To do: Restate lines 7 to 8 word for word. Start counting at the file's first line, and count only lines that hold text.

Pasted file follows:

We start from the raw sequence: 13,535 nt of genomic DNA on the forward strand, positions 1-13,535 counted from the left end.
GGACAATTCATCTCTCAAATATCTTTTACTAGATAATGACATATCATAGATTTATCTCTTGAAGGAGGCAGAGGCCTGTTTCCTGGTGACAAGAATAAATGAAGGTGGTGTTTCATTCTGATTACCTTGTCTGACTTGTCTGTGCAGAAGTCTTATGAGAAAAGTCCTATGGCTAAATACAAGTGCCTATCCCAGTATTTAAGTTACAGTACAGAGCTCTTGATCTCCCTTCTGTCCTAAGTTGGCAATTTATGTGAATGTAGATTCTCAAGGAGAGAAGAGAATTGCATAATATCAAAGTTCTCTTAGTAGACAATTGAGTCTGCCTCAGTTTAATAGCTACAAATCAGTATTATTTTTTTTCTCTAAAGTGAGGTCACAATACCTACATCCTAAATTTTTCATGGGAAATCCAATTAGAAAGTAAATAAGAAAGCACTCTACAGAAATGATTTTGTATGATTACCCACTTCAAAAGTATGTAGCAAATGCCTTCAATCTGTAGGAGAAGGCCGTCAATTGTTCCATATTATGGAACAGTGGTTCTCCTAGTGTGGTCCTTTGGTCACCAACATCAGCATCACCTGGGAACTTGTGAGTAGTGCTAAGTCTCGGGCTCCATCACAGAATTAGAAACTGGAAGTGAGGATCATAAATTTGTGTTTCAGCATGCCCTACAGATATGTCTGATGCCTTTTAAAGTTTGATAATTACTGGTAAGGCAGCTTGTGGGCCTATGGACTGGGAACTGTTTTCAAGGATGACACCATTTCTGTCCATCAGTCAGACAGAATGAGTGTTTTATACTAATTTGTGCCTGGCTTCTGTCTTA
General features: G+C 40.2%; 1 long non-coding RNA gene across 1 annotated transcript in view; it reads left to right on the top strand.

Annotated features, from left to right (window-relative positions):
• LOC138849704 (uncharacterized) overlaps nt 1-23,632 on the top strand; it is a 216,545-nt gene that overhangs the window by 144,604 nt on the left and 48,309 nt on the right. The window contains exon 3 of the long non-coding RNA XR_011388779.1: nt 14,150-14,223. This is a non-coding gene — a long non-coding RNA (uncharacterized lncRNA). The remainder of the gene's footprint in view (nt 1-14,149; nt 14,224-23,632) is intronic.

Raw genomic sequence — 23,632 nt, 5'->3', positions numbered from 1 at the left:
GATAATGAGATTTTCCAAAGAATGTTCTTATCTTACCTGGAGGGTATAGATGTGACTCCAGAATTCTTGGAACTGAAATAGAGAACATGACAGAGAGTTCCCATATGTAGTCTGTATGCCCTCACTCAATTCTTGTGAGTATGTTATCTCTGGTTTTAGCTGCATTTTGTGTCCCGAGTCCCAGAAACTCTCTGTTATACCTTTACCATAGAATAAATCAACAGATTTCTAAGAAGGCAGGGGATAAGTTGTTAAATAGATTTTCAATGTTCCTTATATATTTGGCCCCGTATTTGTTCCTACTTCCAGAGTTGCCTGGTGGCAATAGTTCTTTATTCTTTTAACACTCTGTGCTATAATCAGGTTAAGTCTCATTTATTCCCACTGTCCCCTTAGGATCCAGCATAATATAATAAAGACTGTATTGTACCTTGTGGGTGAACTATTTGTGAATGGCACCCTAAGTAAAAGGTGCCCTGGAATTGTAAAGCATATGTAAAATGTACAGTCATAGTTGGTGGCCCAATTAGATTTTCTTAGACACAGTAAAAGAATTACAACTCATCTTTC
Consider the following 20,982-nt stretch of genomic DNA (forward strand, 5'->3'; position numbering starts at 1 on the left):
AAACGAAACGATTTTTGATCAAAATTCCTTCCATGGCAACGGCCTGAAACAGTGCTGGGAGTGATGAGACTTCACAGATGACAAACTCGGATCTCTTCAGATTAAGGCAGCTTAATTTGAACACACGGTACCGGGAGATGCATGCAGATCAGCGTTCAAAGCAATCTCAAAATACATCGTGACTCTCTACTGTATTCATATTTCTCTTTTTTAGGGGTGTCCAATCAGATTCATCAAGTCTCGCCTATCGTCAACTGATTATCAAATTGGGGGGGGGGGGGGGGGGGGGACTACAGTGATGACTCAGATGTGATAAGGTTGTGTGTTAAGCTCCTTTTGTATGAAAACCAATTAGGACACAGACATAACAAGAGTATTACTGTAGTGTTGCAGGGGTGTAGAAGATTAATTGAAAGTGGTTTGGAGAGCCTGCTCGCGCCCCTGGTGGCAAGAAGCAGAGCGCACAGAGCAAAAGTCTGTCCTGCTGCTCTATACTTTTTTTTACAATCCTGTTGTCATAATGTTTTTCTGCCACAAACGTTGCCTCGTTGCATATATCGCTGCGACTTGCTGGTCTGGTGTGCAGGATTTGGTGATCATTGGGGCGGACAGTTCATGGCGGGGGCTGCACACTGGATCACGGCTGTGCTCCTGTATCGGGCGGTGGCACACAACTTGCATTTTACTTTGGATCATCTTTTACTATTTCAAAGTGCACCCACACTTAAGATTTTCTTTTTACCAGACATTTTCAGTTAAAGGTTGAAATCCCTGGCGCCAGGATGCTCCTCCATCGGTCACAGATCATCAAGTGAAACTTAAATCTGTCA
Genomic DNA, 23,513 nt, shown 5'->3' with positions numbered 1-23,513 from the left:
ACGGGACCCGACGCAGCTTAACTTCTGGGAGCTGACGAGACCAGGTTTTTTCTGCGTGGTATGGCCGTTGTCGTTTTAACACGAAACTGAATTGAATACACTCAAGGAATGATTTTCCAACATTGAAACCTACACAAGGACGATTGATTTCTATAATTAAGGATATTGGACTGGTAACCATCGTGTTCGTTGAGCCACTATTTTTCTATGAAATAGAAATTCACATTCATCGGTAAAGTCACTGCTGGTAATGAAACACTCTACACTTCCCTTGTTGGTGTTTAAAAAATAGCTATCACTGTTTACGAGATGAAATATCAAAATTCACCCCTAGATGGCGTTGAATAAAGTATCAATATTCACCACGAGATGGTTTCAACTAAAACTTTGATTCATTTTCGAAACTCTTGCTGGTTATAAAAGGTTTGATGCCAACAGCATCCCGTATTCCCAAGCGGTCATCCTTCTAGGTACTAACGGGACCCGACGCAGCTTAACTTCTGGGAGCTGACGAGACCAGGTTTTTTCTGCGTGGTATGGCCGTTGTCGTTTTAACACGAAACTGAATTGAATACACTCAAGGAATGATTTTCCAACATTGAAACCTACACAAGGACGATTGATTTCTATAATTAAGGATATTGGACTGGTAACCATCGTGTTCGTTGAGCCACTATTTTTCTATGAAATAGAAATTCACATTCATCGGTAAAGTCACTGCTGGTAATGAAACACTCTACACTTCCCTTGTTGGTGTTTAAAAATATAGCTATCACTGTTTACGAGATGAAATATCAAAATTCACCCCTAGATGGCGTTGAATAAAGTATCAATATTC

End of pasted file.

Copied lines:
GATAATGAGATTTTCCAAAGAATGTTCTTATCTTACCTGGAGGGTATAGATGTGACTCCAGAATTCTTGGAACTGAAATAGAGAACATGACAGAGAGTTCCCATATGTAGTCTGTATGCCCTCACTCAATTCTTGTGAGTATGTTATCTCTGGTTTTAGCTGCATTTTGTGTCCCGAGTCCCAGAAACTCTCTGTTATACCTTTACCATAGAATAAATCAACAGATTTCTAAGAAGGCAGGGGATAAGTTGTTAAATAGATTTTCAATGTTCCTTATATATTTGGCCCCGTATTTGTTCCTACTTCCAGAGTTGCCTGGTGGCAATAGTTCTTTATTCTTTTAACACTCTGTGCTATAATCAGGTTAAGTCTCATTTATTCCCACTGTCCCCTTAGGATCCAGCATAATATAATAAAGACTGTATTGTACCTTGTGGGTGAACTATTTGTGAATGGCACCCTAAGTAAAAGGTGCCCTGGAATTGTAAAGCATATGTAAAATGTACAGTCATAGTTGGTGGCCCAATTAGATTTTCTTAGACACAGTAAAAGAATTACAACTCATCTTTC
Consider the following 20,982-nt stretch of genomic DNA (forward strand, 5'->3'; position numbering starts at 1 on the left):